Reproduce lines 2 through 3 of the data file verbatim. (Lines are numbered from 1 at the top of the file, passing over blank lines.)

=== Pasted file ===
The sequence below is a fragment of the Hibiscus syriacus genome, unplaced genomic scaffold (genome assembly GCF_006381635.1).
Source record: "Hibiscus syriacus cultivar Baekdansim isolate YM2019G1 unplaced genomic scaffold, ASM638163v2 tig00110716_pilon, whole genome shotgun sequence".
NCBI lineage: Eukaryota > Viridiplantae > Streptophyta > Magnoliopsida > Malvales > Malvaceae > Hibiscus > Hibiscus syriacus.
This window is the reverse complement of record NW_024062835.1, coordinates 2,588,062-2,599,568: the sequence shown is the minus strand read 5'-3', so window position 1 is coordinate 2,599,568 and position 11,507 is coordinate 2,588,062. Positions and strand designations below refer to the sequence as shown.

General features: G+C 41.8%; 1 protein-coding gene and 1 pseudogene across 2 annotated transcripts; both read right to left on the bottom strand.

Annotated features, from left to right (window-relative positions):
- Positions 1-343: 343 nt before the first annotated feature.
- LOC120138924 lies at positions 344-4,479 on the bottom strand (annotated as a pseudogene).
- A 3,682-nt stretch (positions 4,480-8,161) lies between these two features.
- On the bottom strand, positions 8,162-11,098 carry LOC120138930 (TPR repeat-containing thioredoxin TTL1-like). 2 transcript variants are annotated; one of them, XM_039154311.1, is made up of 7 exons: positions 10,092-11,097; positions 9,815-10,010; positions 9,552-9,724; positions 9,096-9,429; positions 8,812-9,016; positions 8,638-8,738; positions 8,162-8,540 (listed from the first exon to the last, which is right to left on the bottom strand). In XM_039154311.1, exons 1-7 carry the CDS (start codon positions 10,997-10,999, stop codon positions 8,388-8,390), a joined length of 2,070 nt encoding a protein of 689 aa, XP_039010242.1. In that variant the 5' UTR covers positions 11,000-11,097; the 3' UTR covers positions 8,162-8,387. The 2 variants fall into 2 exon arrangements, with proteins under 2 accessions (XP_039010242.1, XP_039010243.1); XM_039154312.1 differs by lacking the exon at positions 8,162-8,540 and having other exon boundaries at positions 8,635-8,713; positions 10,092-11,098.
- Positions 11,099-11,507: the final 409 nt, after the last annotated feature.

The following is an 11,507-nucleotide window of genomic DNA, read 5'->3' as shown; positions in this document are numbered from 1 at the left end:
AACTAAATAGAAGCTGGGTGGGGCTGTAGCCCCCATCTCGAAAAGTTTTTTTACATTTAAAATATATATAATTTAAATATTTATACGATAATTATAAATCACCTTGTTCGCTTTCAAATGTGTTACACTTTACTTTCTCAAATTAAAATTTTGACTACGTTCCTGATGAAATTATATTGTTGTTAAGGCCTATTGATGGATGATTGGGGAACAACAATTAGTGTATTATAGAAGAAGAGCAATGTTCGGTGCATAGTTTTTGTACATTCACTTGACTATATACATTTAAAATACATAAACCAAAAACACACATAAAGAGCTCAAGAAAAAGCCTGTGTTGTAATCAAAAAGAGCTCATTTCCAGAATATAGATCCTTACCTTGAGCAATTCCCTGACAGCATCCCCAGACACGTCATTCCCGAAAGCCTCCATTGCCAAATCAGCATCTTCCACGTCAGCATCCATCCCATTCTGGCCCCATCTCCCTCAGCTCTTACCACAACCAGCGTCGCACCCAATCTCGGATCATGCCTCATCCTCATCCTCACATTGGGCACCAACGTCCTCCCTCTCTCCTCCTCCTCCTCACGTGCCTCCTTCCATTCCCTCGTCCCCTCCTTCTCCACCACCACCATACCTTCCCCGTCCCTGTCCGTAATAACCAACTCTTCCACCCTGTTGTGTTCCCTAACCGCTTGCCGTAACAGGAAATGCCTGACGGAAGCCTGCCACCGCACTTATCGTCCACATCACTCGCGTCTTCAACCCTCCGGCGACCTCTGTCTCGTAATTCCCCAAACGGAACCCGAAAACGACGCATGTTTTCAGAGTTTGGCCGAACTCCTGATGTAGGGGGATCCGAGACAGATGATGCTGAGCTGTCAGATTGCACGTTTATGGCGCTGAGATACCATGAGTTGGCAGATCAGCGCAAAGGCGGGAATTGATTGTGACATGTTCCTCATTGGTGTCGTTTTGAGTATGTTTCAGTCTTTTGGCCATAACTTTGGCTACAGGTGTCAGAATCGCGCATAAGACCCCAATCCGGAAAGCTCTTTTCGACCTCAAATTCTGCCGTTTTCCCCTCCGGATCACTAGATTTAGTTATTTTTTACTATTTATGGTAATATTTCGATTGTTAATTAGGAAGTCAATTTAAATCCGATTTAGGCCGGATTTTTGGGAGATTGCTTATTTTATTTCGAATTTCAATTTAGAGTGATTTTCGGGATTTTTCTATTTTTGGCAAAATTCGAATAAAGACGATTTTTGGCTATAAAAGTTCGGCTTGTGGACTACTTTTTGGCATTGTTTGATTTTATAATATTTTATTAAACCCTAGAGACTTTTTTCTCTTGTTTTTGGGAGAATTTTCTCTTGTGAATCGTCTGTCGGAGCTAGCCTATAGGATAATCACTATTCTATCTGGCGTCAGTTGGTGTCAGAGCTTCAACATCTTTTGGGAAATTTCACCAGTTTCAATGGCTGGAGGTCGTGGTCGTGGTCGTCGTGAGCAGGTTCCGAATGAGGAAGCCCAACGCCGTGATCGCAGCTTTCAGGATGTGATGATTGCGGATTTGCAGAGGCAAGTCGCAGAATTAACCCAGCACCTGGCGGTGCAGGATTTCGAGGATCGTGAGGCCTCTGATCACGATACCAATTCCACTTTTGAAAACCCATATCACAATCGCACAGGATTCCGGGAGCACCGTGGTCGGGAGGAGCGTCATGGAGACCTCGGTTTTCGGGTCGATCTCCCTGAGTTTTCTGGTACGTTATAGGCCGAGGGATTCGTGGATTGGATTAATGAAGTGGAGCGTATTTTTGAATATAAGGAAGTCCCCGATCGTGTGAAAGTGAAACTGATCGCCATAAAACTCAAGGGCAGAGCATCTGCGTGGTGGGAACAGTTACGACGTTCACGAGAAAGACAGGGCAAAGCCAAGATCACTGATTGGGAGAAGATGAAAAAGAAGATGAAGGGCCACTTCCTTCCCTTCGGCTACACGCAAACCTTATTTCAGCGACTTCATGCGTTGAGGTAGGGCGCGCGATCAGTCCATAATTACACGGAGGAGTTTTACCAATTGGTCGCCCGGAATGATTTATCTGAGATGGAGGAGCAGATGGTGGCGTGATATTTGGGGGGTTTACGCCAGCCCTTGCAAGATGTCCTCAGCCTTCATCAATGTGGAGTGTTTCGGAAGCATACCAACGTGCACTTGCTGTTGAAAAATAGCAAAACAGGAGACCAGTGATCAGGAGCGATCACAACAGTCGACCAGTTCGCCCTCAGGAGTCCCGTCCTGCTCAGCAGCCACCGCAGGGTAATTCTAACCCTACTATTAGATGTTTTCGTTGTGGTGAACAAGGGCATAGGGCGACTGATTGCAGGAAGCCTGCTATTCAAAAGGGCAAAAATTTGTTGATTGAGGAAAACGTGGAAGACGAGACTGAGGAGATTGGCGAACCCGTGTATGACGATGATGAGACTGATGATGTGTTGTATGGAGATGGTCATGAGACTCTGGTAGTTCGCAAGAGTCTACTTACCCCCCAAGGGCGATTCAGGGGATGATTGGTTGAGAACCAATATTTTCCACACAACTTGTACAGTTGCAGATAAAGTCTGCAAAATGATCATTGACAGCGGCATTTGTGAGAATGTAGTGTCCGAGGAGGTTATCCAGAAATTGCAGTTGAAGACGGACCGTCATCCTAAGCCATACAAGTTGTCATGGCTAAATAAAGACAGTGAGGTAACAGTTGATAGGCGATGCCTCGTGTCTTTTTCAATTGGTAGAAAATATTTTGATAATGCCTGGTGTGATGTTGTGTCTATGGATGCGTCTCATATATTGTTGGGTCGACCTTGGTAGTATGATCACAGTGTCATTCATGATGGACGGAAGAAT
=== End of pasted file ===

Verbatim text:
Source record: "Hibiscus syriacus cultivar Baekdansim isolate YM2019G1 unplaced genomic scaffold, ASM638163v2 tig00110716_pilon, whole genome shotgun sequence".
NCBI lineage: Eukaryota > Viridiplantae > Streptophyta > Magnoliopsida > Malvales > Malvaceae > Hibiscus > Hibiscus syriacus.